One of the presenters at Zach's freshman orientation made the assertion, rather matter-of-factly, that everyone goes to college for the sake of making more money. To hear it put that way really stunned me, and it saddened me, too. Is the pursuit of money really what drives everything? Is this to be the goal of life? I often joke about that, myself, but I guess I would prefer ultimately not to believe it. Then again, it is written that the love of money is the root of all evils. That seems to be proving itself in the case of college students.
Evidently, a survey of high school seniors reported that such young people, on average, imagine that their first job out of college will pay something like $160,000 per year. Such expectations presumably contribute to extravagant spending habits among college students, who either don't know or don't care that the money they receive from loans will eventually have to be paid back. Going out to eat and various forms of entertainment account for a huge percentage of what the typical college student spends. In addition to credit cards (which amount to bad news), many of these students end up working as many as 20-25 hours per week, on top of their classes, in order to sustain their lifestyles. Making money in order to spend it does seem to be driving an awful lot of what happens. That's a shame.
I gather that the pursuit of riches can lead to a less than happy life after college, too, judging from some of the other comments. One presenter told the incoming freshman, emphatically, that their college years would be the best years of their lives. I leaned over and told Zach that his college years would be good ones, but nowhere near the best years of his life. Really, we ought to live each year, and each day, as though it were the best and last that we are given, in faith toward God and in fervent love toward one another. We have died and risen with Christ in Holy Baptism, and our real life, our true and eternal life, is safe and secure with God in heaven. Where your treasure is, there your heart will be also.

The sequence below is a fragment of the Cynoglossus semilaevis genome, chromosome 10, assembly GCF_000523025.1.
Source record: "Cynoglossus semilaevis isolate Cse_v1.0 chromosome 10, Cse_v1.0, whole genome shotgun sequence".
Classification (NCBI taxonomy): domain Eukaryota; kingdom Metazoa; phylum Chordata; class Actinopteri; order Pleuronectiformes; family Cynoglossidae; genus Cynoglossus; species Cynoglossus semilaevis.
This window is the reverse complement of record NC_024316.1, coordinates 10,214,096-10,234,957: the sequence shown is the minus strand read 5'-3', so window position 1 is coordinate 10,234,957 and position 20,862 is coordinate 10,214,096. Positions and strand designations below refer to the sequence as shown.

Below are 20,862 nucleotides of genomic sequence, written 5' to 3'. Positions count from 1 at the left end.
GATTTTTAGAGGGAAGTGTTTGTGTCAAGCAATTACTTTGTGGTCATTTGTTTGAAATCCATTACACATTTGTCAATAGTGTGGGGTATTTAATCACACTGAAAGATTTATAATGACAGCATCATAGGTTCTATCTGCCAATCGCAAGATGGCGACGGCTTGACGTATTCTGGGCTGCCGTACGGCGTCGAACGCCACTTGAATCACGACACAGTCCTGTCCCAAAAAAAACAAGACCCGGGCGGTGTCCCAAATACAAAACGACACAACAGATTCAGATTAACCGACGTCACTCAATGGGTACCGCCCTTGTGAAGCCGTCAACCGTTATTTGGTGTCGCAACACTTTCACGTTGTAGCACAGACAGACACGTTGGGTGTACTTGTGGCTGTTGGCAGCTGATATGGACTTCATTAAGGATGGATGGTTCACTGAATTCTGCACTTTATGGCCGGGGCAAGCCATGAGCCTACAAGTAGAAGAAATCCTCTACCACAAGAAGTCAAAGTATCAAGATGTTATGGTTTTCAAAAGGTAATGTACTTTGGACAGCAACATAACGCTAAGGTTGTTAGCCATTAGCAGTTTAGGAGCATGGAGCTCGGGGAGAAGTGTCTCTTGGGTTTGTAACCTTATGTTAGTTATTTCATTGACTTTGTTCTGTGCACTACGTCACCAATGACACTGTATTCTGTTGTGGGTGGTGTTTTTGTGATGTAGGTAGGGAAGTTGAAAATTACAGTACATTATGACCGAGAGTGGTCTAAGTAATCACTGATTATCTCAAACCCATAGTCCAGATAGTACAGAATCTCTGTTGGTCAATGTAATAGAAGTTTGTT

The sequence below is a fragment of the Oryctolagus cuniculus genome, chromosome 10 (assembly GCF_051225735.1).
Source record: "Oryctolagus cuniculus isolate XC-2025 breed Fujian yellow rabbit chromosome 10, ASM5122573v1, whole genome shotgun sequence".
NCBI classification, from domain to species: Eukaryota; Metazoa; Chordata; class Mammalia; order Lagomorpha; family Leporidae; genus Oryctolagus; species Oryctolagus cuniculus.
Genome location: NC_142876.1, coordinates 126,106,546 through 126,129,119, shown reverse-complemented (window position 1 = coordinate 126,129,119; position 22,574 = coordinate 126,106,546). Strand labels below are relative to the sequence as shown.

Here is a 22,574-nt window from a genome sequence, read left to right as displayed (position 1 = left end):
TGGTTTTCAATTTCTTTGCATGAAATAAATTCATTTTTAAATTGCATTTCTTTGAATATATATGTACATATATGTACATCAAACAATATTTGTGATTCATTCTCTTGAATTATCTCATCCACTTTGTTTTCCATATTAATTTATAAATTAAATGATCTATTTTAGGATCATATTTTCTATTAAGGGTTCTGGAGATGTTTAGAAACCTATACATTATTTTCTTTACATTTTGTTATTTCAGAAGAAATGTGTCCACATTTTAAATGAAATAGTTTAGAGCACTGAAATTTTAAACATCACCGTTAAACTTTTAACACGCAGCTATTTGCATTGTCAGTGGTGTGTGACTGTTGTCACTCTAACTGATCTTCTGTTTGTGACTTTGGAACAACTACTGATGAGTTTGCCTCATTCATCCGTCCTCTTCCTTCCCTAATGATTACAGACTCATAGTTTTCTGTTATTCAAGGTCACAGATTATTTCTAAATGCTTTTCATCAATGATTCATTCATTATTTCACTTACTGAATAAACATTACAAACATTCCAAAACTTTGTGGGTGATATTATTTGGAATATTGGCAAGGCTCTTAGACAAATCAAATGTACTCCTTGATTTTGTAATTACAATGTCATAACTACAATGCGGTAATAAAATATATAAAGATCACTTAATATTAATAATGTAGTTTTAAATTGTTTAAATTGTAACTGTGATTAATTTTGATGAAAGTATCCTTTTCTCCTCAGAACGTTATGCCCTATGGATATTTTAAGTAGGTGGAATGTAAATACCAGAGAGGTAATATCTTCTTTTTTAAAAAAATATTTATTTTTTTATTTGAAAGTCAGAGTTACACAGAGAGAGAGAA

Chasing after money, and even managing to acquire lots of money, whether to horde or to spend, does not buy happiness; it sure doesn't buy peace or contentment. Whether much or little, whatever we have is a gift of God's grace to be used in faith and love. All things come and go, but the Word of the Lord abides forever.
I appreciated the advice of another presenter, who spoke about choosing a major and thinking about a future career. She was closer to the truth when she said that a lucrative career is fine, but if you don't enjoy what you're doing, it isn't going to make you happy or be very satisfying. My high school economics teacher taught us much the same thing, decades ago, when he made the point that a career is not chiefly about making money, but about one's place in the world and purpose in life. These are Law-driven evaluations, but they diagnose the problem, anyway. We find our true purpose and genuine satisfaction, our lasting peace and Sabbath rest, only in Christ. He is our priceless treasure, without whom heaven itself would be void and bare.